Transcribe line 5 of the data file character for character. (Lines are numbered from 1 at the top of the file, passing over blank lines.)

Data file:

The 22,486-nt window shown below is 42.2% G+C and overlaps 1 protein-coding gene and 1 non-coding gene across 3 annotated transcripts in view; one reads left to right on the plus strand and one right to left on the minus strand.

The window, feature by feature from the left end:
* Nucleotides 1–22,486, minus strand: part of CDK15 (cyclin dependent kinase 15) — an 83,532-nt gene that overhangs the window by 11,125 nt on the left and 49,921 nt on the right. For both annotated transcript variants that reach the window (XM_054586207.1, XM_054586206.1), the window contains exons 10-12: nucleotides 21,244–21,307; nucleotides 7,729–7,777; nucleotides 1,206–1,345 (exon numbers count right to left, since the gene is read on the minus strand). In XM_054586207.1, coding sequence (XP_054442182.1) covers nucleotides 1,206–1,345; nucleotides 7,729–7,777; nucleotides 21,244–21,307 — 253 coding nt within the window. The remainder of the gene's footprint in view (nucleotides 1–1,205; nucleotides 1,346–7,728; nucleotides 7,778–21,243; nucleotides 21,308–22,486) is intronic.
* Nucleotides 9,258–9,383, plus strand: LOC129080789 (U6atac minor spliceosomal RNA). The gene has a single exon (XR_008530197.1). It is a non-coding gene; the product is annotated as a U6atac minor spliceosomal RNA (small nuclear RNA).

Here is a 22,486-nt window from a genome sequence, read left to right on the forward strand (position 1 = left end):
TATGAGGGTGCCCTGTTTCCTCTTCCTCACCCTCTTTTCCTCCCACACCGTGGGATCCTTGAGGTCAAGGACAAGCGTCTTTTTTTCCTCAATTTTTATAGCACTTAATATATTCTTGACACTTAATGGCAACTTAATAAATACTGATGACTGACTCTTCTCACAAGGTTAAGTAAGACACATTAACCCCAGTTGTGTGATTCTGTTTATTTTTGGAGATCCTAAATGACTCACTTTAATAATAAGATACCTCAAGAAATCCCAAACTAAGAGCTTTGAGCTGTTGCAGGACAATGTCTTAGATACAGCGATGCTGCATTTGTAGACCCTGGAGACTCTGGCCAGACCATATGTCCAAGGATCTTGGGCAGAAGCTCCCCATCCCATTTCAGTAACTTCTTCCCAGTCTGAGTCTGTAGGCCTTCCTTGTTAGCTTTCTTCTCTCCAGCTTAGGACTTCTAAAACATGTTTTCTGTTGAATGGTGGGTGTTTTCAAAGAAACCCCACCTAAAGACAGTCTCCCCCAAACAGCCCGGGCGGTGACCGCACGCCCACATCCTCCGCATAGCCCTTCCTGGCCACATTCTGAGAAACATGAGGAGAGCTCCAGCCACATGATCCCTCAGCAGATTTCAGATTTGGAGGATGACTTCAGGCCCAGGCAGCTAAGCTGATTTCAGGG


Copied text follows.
Here is a 22,486-nt window from a genome sequence, read left to right on the forward strand (position 1 = left end):